Many believe double standards applied to Israel are motivated by anti-Semitism. Frequent critics claim they care about Israel, but know better than the country’s democratically elected leaders how to bring peace and prosperity to the region.

When Foggy Bottom and European policy wonks or the White House political team gets it wrong on the Middle East, they still go home to their families, analyze how their decisions may affect voters, master the art of passing the buck, and polish up their LinkedIn pages while thousands, tens of thousands, even hundreds of thousands, die.

Is there a double-standard applied to Israel? To me, the test comes down to just two words.

Puerto Rico.

It doesn’t take much research to find that just one week after David Ben-Gurion proclaimed Israel’s Declaration of Independence, a bill was enacted that made it illegal for those opposed to an occupying government to sing a patriotic song, assemble, or even talk of independence. Punishment for disobedience: ten years in prison, a $10,000 fine, or both.

That bill was not introduced in Jerusalem; it was passed on May 21, 1948 by the American-backed Puerto Rican Senate. Until 1957, it remained a crime to print, sell, exhibit, organize or help any group of people who challenged the rule imposed on the indigenous population by the United States.

Did anyone claim America was pursuing apartheid in Puerto Rico? Did leading columnists and editorial boards rush to say America’s decisions on Puerto Rico called into question our nation’s commitment to democratic values?

Puerto Rico Protest

More than a century after the American invasion of Puerto Rico, issues regarding the rights, status and relationship of the island’s 3.5 million residents with the United States remain unresolved.

American military forces violently invaded and took control of Puerto Rico from Spain in 1898. It’s taken much of the past 117 years for the island’s 3.5 million residents to win many of the most basic rights enjoyed by Americans. Yet even today, while the Puerto Rican head of state is the President of the United States, many residents cannot vote in U.S. presidential elections. Those who do are U.S. citizens bound by allegiance to the United States and our Constitution.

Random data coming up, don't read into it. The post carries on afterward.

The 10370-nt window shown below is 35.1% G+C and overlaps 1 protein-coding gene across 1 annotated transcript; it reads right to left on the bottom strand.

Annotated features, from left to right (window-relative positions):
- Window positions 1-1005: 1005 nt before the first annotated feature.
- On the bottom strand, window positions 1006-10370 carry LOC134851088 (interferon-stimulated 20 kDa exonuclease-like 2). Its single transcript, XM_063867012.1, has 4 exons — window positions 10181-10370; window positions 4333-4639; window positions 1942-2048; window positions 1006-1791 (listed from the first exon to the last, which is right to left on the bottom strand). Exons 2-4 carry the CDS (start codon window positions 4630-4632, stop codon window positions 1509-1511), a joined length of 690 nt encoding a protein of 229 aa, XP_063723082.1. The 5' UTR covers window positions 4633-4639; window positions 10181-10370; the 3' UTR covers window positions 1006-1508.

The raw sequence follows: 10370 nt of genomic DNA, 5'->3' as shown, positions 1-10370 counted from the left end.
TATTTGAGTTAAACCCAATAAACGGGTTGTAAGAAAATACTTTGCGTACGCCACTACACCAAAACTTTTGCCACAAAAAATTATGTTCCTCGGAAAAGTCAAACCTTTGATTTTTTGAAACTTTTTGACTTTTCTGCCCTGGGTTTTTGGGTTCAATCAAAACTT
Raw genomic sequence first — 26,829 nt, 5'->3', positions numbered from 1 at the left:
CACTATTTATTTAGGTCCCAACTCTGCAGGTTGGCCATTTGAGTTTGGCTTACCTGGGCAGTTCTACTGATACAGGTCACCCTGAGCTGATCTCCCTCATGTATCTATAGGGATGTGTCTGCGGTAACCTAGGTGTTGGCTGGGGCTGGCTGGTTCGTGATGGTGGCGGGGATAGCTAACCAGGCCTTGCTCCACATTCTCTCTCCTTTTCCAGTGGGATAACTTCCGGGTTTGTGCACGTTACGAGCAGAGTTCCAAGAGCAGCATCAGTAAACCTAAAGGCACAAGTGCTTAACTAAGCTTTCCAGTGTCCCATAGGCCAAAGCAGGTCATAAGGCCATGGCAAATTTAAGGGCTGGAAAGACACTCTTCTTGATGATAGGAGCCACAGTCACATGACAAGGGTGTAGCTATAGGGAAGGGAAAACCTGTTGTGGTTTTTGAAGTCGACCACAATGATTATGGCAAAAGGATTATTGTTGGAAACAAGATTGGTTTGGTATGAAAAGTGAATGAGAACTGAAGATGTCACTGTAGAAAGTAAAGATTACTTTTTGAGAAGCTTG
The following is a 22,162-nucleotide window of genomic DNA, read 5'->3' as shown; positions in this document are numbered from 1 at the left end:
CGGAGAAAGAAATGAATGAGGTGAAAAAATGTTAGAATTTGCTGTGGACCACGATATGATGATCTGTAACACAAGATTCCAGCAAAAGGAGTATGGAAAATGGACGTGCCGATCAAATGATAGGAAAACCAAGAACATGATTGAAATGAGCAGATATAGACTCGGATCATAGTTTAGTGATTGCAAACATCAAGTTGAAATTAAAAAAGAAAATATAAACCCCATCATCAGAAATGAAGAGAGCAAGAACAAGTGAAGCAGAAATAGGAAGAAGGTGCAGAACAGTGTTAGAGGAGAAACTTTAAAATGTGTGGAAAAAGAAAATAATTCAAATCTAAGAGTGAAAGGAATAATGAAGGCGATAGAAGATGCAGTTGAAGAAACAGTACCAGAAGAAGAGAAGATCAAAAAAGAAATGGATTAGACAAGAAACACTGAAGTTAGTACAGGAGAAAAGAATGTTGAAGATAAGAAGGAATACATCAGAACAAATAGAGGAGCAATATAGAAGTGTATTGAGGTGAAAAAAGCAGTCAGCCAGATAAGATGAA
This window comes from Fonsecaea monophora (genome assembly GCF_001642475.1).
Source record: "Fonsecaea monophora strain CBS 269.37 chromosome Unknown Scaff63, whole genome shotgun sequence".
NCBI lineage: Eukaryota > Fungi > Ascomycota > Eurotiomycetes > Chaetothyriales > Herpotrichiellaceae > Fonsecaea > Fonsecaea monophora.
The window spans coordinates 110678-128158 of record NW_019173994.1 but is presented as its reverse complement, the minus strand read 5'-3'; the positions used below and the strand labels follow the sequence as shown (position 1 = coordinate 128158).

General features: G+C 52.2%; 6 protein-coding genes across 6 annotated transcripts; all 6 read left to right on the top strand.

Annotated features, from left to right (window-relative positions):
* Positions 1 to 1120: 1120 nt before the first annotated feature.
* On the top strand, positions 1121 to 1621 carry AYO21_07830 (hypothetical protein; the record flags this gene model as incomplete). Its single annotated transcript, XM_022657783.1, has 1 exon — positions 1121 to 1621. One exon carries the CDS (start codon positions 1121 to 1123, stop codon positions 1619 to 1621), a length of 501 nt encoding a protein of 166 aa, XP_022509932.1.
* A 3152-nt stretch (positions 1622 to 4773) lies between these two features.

Unlike 435 of his peers, Pedro Pierluisi, Puerto Rico’s elected representative to the U.S. Congress since 2008, has no vote on matters before the House of Representatives. Like representatives of the District of Columbia, American Samoa, Guam, the Virgin Islands and Northern Mariana Islands, his representation of the people of Puerto Rico is limited to voting on issues before congressional committees.

Puerto Rico is 1,000 miles from Miami. [ISIS, al Nusra, al Qaeda, al Aqsa Hezbollah, and Hamas are less than 10 miles from Israel.] Yet it’s taken more than a century to sort out the territory’s relationship with the United States, which has included periods of brutal suppression and imprisonment that generated very few front page headlines in the West.

No one claims the decades of negotiating, and often imposing, the rights, freedoms and representation for Puerto Rico is a case study in democratic nation-building. But it does reflect the very real challenges addressed, for better and worse, of an America committed to the values of our Declaration of Independence, Constitution, and the vision of our nation’s founding fathers.

The issues Israel’s leadership must tackle to protect the security, character, and potential of the only country in the Middle East that comes close to reflecting American values are far more complex.

Is there a double-standard? Is it motivated by anti-Semitism?

Surely legions of pundits, analysts and spokesmen who rush before the cameras or to pen columns dissecting every utterance and action from the Jews of Israel will say it isn’t. What major American publication would pay for the words of admitted Israel haters?

For those who care deeply about the future of both America and Israel, holding those pronouncements up against the real world example of Puerto Rico offers a chance to draw our own conclusions.